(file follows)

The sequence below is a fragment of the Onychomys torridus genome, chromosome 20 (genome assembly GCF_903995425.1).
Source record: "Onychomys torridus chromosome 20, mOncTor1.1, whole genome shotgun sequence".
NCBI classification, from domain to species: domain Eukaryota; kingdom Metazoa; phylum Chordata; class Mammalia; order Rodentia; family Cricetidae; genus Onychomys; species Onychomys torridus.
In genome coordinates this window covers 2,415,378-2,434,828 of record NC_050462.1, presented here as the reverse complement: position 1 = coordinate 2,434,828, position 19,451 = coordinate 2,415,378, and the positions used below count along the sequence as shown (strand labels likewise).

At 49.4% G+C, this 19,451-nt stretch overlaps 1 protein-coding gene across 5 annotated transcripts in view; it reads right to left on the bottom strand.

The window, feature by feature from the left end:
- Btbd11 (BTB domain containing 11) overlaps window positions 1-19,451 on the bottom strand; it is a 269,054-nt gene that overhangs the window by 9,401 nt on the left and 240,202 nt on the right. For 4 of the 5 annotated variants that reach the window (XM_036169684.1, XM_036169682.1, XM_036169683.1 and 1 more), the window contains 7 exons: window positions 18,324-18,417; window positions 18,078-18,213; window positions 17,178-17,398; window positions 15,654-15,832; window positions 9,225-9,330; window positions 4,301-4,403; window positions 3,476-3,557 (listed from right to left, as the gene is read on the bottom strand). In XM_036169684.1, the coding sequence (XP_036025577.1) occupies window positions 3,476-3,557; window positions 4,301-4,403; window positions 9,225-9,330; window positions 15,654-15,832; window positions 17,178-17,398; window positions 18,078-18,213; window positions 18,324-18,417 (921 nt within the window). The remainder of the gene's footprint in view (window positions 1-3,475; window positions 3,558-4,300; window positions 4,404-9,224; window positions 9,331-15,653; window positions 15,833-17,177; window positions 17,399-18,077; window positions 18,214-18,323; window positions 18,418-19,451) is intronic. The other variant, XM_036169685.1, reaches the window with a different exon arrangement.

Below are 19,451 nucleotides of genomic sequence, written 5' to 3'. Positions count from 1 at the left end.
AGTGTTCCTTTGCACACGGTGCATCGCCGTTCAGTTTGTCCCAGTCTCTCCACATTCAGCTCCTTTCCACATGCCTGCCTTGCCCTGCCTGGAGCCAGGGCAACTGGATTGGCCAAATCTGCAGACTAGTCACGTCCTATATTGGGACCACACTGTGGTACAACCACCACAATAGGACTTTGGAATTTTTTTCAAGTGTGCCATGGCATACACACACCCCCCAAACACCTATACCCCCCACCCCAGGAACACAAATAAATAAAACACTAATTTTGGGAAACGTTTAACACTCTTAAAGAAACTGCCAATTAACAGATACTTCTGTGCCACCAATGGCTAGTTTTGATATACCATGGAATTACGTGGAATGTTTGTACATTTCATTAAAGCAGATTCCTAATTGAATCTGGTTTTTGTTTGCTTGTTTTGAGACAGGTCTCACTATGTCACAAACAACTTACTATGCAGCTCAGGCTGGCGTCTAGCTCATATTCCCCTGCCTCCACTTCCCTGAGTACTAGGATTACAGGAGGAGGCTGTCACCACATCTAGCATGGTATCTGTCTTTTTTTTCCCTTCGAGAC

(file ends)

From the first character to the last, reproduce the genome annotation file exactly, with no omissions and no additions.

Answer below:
The sequence below is a fragment of the Onychomys torridus genome, chromosome 20 (genome assembly GCF_903995425.1).
Source record: "Onychomys torridus chromosome 20, mOncTor1.1, whole genome shotgun sequence".
NCBI classification, from domain to species: domain Eukaryota; kingdom Metazoa; phylum Chordata; class Mammalia; order Rodentia; family Cricetidae; genus Onychomys; species Onychomys torridus.
In genome coordinates this window covers 2,415,378-2,434,828 of record NC_050462.1, presented here as the reverse complement: position 1 = coordinate 2,434,828, position 19,451 = coordinate 2,415,378, and the positions used below count along the sequence as shown (strand labels likewise).

At 49.4% G+C, this 19,451-nt stretch overlaps 1 protein-coding gene across 5 annotated transcripts in view; it reads right to left on the bottom strand.

The window, feature by feature from the left end:
- Btbd11 (BTB domain containing 11) overlaps window positions 1-19,451 on the bottom strand; it is a 269,054-nt gene that overhangs the window by 9,401 nt on the left and 240,202 nt on the right. For 4 of the 5 annotated variants that reach the window (XM_036169684.1, XM_036169682.1, XM_036169683.1 and 1 more), the window contains 7 exons: window positions 18,324-18,417; window positions 18,078-18,213; window positions 17,178-17,398; window positions 15,654-15,832; window positions 9,225-9,330; window positions 4,301-4,403; window positions 3,476-3,557 (listed from right to left, as the gene is read on the bottom strand). In XM_036169684.1, the coding sequence (XP_036025577.1) occupies window positions 3,476-3,557; window positions 4,301-4,403; window positions 9,225-9,330; window positions 15,654-15,832; window positions 17,178-17,398; window positions 18,078-18,213; window positions 18,324-18,417 (921 nt within the window). The remainder of the gene's footprint in view (window positions 1-3,475; window positions 3,558-4,300; window positions 4,404-9,224; window positions 9,331-15,653; window positions 15,833-17,177; window positions 17,399-18,077; window positions 18,214-18,323; window positions 18,418-19,451) is intronic. The other variant, XM_036169685.1, reaches the window with a different exon arrangement.

Below are 19,451 nucleotides of genomic sequence, written 5' to 3'. Positions count from 1 at the left end.
AGTGTTCCTTTGCACACGGTGCATCGCCGTTCAGTTTGTCCCAGTCTCTCCACATTCAGCTCCTTTCCACATGCCTGCCTTGCCCTGCCTGGAGCCAGGGCAACTGGATTGGCCAAATCTGCAGACTAGTCACGTCCTATATTGGGACCACACTGTGGTACAACCACCACAATAGGACTTTGGAATTTTTTTCAAGTGTGCCATGGCATACACACACCCCCCAAACACCTATACCCCCCACCCCAGGAACACAAATAAATAAAACACTAATTTTGGGAAACGTTTAACACTCTTAAAGAAACTGCCAATTAACAGATACTTCTGTGCCACCAATGGCTAGTTTTGATATACCATGGAATTACGTGGAATGTTTGTACATTTCATTAAAGCAGATTCCTAATTGAATCTGGTTTTTGTTTGCTTGTTTTGAGACAGGTCTCACTATGTCACAAACAACTTACTATGCAGCTCAGGCTGGCGTCTAGCTCATATTCCCCTGCCTCCACTTCCCTGAGTACTAGGATTACAGGAGGAGGCTGTCACCACATCTAGCATGGTATCTGTCTTTTTTTTCCCTTCGAGAC